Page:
No weather advisories interrupted the program. 

The exact death toll from that storm is not known but it is believed to be around 800. The hurricane's storm surge caused water in downtown Providence, Rhode Island, to rise to a depth of 17 feet.
I imagine the grieving family and friends of those killed by the Great Hurricane wished there had been an effective storm warning system that would have allowed them to protect themselves, their families and their communities.

Fast forward eighty years. Weather scientists in the United States have developed the finest storm warning system in the world. It is not perfect (I plan to write more about that in the next few weeks) but most of the time it works well.
One of the Duck Boats foundering on
Table Rock Lake Thursday evening
Screen capture from video by Jennie P. Carr
The system to warn of dangerous weather at Table Rock Lake, Missouri, worked as it was supposed to Thursday. A NWS severe thunderstorm watch -- that explicitly forecasted winds of 75 mph -- flashed across television screens, set off NOAA Weather Radios, and triggered smartphone apps eight hours before the sinking. There was a severe thunderstorm warning calling for 60 mph winds issued by the NWS office in Springfield more than thirty minutes before the sinking. There was also an update to the severe thunderstorm warning that increased the forecast winds to 70 mph before the sinking occurred. Those messages also triggered smartphone apps, television, radio, NOAA Weather Radios and other outlets for storm warnings.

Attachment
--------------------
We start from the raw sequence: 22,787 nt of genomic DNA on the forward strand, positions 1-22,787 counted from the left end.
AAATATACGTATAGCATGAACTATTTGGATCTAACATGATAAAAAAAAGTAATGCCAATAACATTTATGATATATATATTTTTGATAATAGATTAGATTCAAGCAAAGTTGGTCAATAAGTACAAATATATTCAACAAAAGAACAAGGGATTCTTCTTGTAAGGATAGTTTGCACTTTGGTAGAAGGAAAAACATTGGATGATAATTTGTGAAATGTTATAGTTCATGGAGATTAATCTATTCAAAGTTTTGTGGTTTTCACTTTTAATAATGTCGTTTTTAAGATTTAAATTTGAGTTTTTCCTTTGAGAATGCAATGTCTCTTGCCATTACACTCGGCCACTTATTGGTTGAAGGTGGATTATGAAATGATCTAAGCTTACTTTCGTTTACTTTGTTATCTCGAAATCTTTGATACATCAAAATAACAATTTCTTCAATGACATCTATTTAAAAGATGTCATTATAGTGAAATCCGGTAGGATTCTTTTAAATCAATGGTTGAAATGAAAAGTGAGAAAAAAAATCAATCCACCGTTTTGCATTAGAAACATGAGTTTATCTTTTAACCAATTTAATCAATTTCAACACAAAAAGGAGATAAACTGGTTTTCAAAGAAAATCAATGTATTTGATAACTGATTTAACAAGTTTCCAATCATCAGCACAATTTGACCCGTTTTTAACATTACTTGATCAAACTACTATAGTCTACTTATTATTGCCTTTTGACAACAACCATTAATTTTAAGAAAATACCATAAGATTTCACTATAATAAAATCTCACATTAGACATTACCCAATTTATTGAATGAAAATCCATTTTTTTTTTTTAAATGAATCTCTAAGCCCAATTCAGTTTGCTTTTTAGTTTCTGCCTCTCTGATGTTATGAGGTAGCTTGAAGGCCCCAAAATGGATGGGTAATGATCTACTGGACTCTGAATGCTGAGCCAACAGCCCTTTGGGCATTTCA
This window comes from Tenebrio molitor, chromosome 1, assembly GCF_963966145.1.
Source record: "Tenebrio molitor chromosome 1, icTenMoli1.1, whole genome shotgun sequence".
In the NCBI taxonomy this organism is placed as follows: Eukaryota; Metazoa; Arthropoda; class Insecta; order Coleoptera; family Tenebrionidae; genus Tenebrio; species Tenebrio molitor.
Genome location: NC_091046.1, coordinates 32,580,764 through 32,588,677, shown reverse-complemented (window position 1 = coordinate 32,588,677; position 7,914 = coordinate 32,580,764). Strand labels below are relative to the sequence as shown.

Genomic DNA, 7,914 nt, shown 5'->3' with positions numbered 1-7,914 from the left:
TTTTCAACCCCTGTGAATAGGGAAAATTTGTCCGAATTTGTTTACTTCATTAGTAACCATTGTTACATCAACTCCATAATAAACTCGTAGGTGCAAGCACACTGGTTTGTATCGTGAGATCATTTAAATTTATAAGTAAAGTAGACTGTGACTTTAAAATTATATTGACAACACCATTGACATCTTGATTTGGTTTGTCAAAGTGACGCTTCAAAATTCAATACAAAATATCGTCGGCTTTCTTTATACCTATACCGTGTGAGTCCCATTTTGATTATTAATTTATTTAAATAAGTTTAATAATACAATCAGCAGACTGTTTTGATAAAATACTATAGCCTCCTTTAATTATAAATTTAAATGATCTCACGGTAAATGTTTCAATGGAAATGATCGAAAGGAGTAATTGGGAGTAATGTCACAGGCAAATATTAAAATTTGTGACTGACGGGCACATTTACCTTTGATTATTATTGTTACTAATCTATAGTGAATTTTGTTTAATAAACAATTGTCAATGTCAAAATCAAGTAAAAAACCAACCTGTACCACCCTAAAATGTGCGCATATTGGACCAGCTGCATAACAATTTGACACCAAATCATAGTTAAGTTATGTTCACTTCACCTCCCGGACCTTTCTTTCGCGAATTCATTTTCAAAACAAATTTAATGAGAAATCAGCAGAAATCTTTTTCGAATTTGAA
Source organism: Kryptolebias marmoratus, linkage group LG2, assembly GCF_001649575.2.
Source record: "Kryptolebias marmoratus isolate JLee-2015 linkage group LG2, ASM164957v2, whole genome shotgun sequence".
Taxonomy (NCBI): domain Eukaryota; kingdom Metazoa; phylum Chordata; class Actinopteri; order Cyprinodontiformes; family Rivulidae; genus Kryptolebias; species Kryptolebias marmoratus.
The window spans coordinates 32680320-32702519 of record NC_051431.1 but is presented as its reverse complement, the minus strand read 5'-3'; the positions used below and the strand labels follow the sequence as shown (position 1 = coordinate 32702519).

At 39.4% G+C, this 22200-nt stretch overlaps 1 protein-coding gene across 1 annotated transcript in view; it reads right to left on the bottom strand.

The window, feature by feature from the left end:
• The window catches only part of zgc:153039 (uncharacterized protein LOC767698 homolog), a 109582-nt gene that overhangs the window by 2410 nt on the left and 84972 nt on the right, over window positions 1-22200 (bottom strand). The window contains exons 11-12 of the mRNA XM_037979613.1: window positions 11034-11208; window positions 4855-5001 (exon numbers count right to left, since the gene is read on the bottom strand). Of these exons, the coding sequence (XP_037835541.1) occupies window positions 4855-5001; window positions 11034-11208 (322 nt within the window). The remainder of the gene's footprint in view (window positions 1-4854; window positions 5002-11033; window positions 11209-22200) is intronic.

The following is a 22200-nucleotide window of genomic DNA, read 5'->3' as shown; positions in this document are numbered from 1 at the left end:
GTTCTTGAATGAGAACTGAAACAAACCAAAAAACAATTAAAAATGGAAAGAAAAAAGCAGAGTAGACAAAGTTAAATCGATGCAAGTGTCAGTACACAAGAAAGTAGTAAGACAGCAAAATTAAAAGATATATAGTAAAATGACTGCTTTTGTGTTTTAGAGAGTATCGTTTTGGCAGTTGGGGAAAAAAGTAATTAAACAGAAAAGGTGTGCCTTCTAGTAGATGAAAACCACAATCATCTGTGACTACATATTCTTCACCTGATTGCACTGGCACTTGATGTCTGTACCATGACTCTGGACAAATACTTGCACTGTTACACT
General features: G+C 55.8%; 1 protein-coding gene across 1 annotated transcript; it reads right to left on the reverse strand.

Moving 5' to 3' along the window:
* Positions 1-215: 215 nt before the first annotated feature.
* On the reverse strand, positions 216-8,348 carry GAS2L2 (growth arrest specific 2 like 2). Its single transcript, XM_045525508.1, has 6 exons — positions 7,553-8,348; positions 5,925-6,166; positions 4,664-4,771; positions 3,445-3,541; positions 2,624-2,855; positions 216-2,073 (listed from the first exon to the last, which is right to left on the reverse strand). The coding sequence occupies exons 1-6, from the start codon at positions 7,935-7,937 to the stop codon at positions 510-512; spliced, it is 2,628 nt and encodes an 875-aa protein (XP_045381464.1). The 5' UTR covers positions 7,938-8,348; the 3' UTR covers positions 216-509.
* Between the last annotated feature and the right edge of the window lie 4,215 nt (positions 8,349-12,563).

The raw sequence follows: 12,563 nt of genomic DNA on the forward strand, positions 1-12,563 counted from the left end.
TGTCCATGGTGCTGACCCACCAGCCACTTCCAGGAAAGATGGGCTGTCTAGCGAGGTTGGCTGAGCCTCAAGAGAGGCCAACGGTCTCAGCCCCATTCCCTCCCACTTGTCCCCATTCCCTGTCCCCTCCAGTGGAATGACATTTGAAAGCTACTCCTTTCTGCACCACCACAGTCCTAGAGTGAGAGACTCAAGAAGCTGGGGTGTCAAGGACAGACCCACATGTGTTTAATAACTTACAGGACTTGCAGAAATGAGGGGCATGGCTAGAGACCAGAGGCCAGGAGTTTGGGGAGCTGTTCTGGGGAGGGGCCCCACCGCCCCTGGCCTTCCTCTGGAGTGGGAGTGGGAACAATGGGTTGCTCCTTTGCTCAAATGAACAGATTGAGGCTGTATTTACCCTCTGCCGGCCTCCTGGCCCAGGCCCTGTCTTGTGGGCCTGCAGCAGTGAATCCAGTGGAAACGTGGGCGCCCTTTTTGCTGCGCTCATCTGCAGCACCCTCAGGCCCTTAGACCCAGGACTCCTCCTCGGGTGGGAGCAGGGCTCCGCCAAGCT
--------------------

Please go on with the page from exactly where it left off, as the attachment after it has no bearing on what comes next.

As I wrote below, businesses that are affected by weather should hire a commercial weather company that specializes in warning of extreme weather. While I cannot speak for the others, AccuWeather Enterprise solutions explicitly warned its clients at Table Rock Lake of winds of "70+mph" in plenty of time to take action.

I'm certain 100% the people involved in the "ducks" tragedy, if they had it to do over, would have inquired as to whether there were any warnings of dangerous weather and, once so informed, they would never have launched the duck boats.

But, the question is, "Why weren't Thursday's 
warnings heeded?"

Just hours prior to the catastrophe at Table Rock, there were weather warning success stories. For example, Marshalltown, Iowa, suffered a damaging EF-3 tornado that affected the entire city. The advance warnings -- 50 minutes' worth -- almost certainly saved lives. In the pre-warning era, that type of tornado would likely have killed dozens. The death toll Thursday was zero.

In spite of the successful warning of the three major 2017 hurricanes to strike the United States, the incredibly accurate forecasts of the extraordinary flooding associated with Hurricane Harvey, and tornado warnings in Iowa Thursday, weather science does not receive the respect it has earned and, consequently, too many people fail to respect and act upon the warnings. Why??

It was this very question, in the months after Hurricane Katrina (which killed 1800 people) -- and the utterly unfair criticism of the storm warnings -- that caused me to write my first book, Warnings: The True Story of How Science Tamed the Weather. The book was published in 2010. We chose the title because we thought it was vital to get the point across that, while we have not conquered the weather, we have unquestionably tamed it. In Warnings I discuss how the once-frequent downburst-related airline crashes have ceased, how hurricanes are forecast with incredible accuracy and how tornado warnings are made. While it is not discussed in the book, I imagine that, with effective warnings, the Great Hurricane of 1938's death toll would probably have been in the double digits, not 800.